The above two tables highlights the following:
(a) The growth in population at alarming rate. If remedial measures are not timely taken we will again experience food shortage or famine like condition as we experienced at the time of Independence. We may again be forced to import foodgrain in a few years, which may become a constant feature.
(b) Not only increase in population, the reducing area under cultivation, will also cause food shortage and unemployment among the farmers. Already thousands of farmers are moving out of villages to urban areas. Famine like conditions are prevailing at certain places. People are half fed and many are committing suicide in remote villages. The figure of 22 crore people below the poverty line is not more realistic. This needs to be reassessed.
Here again the foreboding of economist Shri Minoo Masami is coming true. We cannot spare any cultivable land for SEZ (Heavy Industrialisation) as area under cultivation is already reduced to 67 per cent today from 80 per cent in 1961. The only way is that the land which is not fit for cultivation in the country should be used for SEZ. IMF or America should not be allowed to write our economic policy supposed to be only in their interest. They are more interested in SEZ economy. The land area in America is four times more than India, but in contrast the population in India is about four times more than America. America can still have lot of land for industrialisation. But our country cannot spare land for big industries, construction of palatial buildings and malls etc for only extremely rich people. Our Government should rationally think over the problem, and remedies planned should be honestly implemented to benefit the farmers and unemployed in villages. Schemes like the NREGS, Nehru Rozgar Yogna, Swarn Jayanti Gram Swarozgar Yojna, Indira Awas Yojna have not given the desired result.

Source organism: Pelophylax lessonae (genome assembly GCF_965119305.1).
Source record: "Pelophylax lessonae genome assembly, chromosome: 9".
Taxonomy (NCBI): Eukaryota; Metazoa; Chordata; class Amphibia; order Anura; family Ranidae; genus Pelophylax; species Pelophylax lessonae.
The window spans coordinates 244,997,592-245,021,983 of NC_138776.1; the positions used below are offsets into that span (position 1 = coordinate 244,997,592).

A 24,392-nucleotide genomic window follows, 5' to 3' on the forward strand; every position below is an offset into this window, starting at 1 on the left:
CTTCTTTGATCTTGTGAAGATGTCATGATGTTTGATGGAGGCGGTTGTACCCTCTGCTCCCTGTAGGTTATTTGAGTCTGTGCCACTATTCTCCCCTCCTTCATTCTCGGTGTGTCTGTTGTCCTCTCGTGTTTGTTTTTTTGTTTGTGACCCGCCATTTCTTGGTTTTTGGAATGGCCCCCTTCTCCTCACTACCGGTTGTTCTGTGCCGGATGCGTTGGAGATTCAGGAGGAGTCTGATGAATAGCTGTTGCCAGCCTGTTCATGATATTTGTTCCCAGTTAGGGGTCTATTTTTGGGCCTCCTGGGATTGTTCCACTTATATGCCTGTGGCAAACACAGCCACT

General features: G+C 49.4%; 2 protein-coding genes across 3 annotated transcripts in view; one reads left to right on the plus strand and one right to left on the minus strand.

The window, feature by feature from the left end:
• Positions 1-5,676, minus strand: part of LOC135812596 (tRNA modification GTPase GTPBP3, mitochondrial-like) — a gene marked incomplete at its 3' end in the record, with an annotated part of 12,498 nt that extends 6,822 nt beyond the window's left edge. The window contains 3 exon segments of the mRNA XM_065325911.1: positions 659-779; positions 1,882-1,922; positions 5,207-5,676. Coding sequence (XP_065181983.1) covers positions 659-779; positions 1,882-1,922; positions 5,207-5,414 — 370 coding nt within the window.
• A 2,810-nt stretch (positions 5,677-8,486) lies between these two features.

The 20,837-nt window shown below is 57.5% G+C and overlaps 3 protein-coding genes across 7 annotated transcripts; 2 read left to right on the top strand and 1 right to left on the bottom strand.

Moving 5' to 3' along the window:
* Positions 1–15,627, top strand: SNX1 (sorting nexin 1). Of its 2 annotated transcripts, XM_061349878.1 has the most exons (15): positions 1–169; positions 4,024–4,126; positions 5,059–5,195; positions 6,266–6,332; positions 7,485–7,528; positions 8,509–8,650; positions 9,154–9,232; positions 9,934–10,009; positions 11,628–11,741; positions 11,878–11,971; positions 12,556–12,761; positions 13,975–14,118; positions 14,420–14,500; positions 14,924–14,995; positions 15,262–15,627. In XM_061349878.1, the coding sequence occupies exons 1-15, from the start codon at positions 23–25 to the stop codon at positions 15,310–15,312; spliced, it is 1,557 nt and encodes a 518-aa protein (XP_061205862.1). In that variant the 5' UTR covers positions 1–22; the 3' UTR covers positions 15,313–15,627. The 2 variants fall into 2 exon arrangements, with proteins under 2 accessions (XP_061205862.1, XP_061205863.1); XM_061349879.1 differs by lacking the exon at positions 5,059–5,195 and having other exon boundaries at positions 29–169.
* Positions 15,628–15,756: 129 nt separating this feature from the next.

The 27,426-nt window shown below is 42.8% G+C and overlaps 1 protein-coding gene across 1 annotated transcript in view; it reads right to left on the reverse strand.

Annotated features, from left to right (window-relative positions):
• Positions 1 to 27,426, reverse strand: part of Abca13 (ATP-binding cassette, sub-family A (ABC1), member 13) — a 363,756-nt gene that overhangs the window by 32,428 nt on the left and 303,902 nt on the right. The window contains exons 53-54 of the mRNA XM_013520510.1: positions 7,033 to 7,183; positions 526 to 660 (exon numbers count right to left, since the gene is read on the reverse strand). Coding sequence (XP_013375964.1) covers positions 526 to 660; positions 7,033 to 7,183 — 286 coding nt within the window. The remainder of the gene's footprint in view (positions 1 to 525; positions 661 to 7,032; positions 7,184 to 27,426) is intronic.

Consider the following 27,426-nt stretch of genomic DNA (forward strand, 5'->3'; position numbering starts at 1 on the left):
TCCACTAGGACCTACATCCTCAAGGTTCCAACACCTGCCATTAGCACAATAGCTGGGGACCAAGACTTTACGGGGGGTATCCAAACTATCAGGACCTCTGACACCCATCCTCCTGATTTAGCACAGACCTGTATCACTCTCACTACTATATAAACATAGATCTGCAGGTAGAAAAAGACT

On various TV Channels during discussion on Budget 2008, the intellegentia has been emphatic over the need for infrastructure development like roads connecting villages with urban areas, rural electrification, timely irrigation facilities, to save agriculture and thereby villagers in the country. The demand for waiver of rural debt., and continuation of subsidies is also picking up in support of farmers.
(The author, retired senior bureaucrat and can contacted at 89/7, East Punjabi Bagh, New Delhi-26.)